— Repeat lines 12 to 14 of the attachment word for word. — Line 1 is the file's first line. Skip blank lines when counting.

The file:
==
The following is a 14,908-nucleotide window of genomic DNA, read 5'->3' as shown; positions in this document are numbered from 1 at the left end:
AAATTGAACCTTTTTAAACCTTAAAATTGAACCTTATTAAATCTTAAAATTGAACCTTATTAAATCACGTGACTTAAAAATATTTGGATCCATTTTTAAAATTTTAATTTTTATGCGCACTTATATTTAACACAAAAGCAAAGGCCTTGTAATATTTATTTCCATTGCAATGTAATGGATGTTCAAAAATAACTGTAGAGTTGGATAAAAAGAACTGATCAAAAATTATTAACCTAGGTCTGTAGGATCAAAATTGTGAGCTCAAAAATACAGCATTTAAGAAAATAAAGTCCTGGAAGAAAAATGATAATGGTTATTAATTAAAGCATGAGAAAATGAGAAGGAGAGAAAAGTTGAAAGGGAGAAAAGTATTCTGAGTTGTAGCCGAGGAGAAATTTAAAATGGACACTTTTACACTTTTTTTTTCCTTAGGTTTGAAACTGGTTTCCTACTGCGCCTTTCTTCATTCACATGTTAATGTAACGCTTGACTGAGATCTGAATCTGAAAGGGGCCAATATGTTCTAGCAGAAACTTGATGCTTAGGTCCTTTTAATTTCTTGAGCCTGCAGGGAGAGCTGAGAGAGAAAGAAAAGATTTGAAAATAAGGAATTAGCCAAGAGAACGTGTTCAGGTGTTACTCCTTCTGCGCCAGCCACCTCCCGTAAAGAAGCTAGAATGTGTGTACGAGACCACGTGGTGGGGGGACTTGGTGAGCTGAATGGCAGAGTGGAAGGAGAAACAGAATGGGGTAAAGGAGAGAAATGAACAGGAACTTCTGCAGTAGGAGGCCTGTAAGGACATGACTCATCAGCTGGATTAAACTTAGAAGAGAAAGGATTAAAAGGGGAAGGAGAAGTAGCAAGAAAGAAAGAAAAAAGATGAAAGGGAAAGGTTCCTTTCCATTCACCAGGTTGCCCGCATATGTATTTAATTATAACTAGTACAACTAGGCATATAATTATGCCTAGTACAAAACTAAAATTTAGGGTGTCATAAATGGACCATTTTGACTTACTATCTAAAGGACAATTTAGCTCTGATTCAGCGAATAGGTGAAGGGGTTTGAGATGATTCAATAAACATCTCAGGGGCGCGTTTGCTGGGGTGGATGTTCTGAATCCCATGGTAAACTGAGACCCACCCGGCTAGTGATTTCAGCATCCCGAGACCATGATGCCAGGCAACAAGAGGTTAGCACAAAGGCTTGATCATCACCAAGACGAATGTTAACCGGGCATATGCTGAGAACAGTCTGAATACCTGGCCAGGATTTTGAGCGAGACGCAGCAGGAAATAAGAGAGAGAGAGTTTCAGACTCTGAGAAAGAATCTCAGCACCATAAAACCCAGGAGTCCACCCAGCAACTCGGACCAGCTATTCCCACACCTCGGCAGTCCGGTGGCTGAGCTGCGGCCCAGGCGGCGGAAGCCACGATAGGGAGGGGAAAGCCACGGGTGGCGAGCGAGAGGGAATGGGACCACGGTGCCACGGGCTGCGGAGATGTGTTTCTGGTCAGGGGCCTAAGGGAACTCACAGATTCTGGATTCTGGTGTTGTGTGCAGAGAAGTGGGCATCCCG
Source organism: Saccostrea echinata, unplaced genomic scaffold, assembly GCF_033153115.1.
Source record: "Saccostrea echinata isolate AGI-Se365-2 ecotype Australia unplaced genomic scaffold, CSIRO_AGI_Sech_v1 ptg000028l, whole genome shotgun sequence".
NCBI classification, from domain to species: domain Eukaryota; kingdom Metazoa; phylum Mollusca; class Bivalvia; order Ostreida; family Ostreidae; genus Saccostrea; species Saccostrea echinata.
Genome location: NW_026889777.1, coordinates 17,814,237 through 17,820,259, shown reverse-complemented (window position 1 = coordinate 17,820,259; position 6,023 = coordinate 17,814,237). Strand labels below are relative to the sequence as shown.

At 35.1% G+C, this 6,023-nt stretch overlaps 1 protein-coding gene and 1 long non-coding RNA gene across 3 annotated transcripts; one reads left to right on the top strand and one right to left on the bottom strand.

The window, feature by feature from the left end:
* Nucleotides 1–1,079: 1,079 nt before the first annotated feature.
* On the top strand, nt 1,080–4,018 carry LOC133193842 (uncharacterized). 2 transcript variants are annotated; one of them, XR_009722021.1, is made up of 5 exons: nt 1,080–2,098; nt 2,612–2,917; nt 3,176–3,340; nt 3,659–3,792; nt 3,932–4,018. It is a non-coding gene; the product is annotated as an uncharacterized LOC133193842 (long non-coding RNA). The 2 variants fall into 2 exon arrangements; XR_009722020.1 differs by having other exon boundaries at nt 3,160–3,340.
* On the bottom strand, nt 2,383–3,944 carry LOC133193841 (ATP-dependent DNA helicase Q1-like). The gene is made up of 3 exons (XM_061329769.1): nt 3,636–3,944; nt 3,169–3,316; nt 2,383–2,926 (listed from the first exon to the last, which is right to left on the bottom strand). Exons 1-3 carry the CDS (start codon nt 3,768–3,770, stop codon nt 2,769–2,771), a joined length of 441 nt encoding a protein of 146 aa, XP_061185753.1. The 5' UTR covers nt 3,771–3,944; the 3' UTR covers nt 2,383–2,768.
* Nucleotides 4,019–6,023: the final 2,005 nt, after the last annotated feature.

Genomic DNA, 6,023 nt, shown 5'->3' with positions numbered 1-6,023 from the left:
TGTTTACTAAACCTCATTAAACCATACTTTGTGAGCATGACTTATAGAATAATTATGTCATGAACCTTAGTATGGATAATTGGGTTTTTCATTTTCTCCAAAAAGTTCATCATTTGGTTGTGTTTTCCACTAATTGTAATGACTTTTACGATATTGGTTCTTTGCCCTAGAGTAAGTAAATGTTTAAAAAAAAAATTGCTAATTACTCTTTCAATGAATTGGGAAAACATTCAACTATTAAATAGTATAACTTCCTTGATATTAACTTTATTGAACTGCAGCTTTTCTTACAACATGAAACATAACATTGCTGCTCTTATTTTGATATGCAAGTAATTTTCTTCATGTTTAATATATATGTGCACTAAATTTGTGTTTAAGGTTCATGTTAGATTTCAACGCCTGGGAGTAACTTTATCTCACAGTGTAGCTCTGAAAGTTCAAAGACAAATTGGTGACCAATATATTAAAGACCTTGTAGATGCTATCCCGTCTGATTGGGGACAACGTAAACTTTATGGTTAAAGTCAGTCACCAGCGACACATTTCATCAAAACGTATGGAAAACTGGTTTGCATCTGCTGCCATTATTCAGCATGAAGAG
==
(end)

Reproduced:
* Nucleotides 4,019–6,023: the final 2,005 nt, after the last annotated feature.

Genomic DNA, 6,023 nt, shown 5'->3' with positions numbered 1-6,023 from the left:
TGTTTACTAAACCTCATTAAACCATACTTTGTGAGCATGACTTATAGAATAATTATGTCATGAACCTTAGTATGGATAATTGGGTTTTTCATTTTCTCCAAAAAGTTCATCATTTGGTTGTGTTTTCCACTAATTGTAATGACTTTTACGATATTGGTTCTTTGCCCTAGAGTAAGTAAATGTTTAAAAAAAAAATTGCTAATTACTCTTTCAATGAATTGGGAAAACATTCAACTATTAAATAGTATAACTTCCTTGATATTAACTTTATTGAACTGCAGCTTTTCTTACAACATGAAACATAACATTGCTGCTCTTATTTTGATATGCAAGTAATTTTCTTCATGTTTAATATATATGTGCACTAAATTTGTGTTTAAGGTTCATGTTAGATTTCAACGCCTGGGAGTAACTTTATCTCACAGTGTAGCTCTGAAAGTTCAAAGACAAATTGGTGACCAATATATTAAAGACCTTGTAGATGCTATCCCGTCTGATTGGGGACAACGTAAACTTTATGGTTAAAGTCAGTCACCAGCGACACATTTCATCAAAACGTATGGAAAACTGGTTTGCATCTGCTGCCATTATTCAGCATGAAGAG